The platform pulls data from various aspects of a person’s assessments and care plans, using its natural language processing (NLP) capabilities to search and analyse unstructured text for key concepts to help social care and health service workers quickly access information relevant to each individual.

The in-depth information, and an understanding of each individual, can help guide care workers in suggesting services or providers based on an individual’s needs while staying mindful of things that might be important to that person—for example, a person’s belief system might lead him or her to prefer working with a care worker of a specific gender.

The platform and the IBM team’s commitment to enabling care managers to improve outcomes enabled Flaherty and her team to add health services to the MCeP programme. The solution also supported Harrow efforts to expand the solution to a much larger audience, including self-funded service users. Flaherty estimates that adding self-funded users to the portal will grow the number of participants in Harrow from 1,000 to over 20,000.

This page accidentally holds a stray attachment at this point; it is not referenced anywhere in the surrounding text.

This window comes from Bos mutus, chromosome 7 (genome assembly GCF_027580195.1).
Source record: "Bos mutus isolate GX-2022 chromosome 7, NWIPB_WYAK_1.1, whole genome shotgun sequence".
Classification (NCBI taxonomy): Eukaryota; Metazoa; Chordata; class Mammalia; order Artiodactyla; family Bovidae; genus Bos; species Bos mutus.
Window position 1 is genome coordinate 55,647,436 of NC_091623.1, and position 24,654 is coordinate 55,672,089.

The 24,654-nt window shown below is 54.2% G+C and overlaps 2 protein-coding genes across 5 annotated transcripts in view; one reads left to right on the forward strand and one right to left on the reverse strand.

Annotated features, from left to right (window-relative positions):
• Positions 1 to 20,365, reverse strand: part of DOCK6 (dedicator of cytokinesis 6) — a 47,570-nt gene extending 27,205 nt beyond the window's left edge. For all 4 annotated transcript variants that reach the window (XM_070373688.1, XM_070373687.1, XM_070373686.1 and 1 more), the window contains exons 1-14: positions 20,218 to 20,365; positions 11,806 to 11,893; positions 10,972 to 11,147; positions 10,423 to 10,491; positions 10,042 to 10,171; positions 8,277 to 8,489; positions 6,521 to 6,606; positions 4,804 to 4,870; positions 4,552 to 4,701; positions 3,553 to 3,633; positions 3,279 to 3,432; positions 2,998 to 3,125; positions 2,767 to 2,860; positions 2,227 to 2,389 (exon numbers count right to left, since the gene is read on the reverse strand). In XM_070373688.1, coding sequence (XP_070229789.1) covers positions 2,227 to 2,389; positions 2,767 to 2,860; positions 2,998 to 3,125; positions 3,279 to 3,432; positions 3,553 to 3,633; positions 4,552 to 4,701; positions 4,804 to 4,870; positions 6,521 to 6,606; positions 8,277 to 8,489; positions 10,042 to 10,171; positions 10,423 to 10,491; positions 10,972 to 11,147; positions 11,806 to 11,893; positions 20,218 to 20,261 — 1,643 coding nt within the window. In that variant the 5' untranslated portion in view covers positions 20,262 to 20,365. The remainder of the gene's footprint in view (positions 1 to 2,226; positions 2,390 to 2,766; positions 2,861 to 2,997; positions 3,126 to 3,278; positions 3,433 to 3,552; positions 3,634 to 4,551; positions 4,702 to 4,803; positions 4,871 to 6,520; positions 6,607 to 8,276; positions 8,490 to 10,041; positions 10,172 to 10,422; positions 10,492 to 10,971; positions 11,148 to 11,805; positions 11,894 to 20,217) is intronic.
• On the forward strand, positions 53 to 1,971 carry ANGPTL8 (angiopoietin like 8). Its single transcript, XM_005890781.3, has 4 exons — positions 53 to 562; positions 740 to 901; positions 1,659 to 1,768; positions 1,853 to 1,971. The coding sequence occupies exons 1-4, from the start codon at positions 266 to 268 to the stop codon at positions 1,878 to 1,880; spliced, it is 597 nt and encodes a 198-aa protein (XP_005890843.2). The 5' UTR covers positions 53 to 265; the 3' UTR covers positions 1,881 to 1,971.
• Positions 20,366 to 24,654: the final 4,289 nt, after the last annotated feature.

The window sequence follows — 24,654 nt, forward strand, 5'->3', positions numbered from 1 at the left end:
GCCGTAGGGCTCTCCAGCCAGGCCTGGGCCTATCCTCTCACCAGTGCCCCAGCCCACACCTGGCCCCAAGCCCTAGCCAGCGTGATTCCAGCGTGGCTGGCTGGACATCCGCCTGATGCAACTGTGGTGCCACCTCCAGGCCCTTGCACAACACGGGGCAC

Design thinking helps adaption as needs change

Harrow used the IBM Design Thinking framework for development, which helps guide companies design solutions that can grow and adapt as their needs change. Harrow Council representatives attending the session described the experience with the Design Thinking team members as invaluable.

Says one attendee: “They were coming up with really innovative, new ideas. For example, they suggested that we build in a feedback mechanism so that we’d be prepared when a service user wouldn’t need home care because a family member would be staying for the week. Things like that.”